Again, I have nothing against relief pitchers winning the Cy Young Award if they have a terrific season, but this is just plain screwy. While there are certainly bigger snubs, Bedrosian winning the NL Cy Young Award in 1987 is probably the most inexplicable winner in the 60-year history of the award. The only thing Bedrosian had going for him was he had 40 saves, which was only four more than Lee Smith's 36. It's not like the field was weak - Nolan Ryan had better numbers across the board (except went 8-16); Orel Hershiser, Rick Sutcliffe, and Mike Scott all had good years; and Bob Welch posted 7.1 bWAR for the Dodgers. Take your pick of any of those pitchers along with Rick Reuschel and Dwight Gooden, who appeared on ballots, and you have a more deserving Cy Young Award winner than Bedrosian.
3. American League 1993: Jack McDowell over Kevin Appier
McDowell had a very solid year for the Chicago White Sox in 1993, and he was the only pitcher in the AL to hit the magical 20-win plateau, going 22-9. He deserved to show up on Cy Young Award ballots, but to be far and away the winner is odd in hindsight. Appier posted a 9.2 bWAR season, while McDowell sported a 4.4 mark, still very respectable. Appier's 68 FIP- was the best in the junior circuit, and again, McDowell's 84 FIP- is respectable. But McDowell led the league in wins, so he got the Cy Young Award. If they re-voted today with pitcher wins having less importance, Appier takes home the hardware and nobody bats an eye.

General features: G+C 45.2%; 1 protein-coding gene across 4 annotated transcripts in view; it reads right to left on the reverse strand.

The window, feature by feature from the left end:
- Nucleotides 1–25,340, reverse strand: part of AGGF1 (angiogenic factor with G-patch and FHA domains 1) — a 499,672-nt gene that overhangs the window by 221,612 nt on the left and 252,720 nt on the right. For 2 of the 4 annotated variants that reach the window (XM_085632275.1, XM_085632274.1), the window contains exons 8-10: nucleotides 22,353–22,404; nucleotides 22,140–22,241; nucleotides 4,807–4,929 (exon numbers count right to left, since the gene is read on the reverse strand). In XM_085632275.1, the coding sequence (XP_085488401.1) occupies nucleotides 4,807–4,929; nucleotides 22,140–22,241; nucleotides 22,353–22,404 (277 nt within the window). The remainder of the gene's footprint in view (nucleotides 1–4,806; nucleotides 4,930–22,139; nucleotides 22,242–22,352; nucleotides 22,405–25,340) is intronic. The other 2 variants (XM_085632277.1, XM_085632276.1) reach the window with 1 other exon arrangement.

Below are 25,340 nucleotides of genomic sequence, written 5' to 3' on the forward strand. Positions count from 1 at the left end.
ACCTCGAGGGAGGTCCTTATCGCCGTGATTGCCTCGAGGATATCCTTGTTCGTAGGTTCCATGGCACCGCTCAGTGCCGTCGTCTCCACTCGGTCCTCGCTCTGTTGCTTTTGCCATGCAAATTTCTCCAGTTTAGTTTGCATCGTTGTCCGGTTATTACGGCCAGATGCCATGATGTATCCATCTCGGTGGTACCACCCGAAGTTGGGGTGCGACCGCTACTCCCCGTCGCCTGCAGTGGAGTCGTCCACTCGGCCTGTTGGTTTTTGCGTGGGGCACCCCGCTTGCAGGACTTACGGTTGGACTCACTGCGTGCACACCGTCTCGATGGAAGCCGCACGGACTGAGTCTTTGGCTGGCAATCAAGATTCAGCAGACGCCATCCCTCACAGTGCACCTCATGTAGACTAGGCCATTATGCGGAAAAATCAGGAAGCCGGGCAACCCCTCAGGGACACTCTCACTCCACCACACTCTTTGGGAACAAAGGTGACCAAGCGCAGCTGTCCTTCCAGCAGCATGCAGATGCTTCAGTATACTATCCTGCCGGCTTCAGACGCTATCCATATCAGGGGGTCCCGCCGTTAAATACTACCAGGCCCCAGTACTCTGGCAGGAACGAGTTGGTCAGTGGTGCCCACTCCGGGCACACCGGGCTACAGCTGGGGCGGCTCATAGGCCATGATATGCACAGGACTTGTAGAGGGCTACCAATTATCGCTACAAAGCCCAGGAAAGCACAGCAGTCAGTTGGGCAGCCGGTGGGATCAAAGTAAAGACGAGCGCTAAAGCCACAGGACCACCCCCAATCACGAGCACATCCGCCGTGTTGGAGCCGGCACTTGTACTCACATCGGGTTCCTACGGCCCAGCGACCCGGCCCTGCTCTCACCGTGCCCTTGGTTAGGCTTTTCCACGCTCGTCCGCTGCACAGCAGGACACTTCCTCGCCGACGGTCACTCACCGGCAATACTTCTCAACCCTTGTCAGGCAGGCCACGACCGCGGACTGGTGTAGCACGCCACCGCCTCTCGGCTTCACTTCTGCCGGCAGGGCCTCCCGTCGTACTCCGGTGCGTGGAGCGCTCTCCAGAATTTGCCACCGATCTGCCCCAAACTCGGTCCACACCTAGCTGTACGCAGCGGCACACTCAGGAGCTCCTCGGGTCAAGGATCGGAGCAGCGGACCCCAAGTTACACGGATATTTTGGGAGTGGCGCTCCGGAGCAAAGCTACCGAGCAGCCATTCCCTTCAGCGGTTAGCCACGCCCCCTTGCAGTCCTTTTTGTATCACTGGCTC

2. National League 1978: Gaylord Perry over Phil Niekro
The Perry-Niekro debacle in 1978 is in some ways like McDowell-Appier in 1993. Perry had a solid season and won 21 games. Niekro had 10.0 bWAR to Perry's 4.3, which in fairness to Perry was partially influenced by Niekro throwing 73.2 more innings. Niekro's ERA- and FIP- were both better than Perry's. They had nearly identical WHIPs (1.19 for Niekro, 1.18 for Perry), and Neikro struck out more and had a better K:BB ratio and K%-BB% than Perry did. Despite this Perry finished first on the ballot while Niekro finished sixth! Burt Hooton, Vida Blue, J.R. Richard and Kent Tekluve all finished between Perry and Niekro, making this one particularly bad.
1. American League 1990: Bob Welch over Roger Clemens
Bob Welch won 27 games for the 1990 Oakland Athletics, which is why Bob Welch won the 1990 Cy Young Award. Roger Clemens was the best pitcher in the AL in 1990, and it wasn't particularly close no matter which metric you use. Clemens had 8.6 fWAR, 10.6 bWAR, a 1.93 ERA, a 47 ERA-, and a 55 FIP-. Welch went 1.8, 3.0, 2.95, 79 and 110 in those categories, respectively. The difference between Clemens and Welch's WAR numbers (6.8 and 7.6, respectively) would equate to the second-best pitcher in the AL by both metrics. That's how much better than everyone else Clemens was in 1990. I'm sure Clemens' seven Cy Young Awards don't miss what should've been this eighth trophy, but he just didn't have enough TWTW to record as many wins as Welch.
 Probably owing to his 19-18 record.
Joe Vasile is the Assistant General Manager and Voice of the Fayetteville SwampDogs of the Coastal Plain League. He also broadcasts football and basketball for the University of North Carolina at Pembroke, and enjoys medium-length walks on the beach, open bars and Grandma's spaghetti and meatballs. Follow Joe on Twitter at @JoeVasilePBP.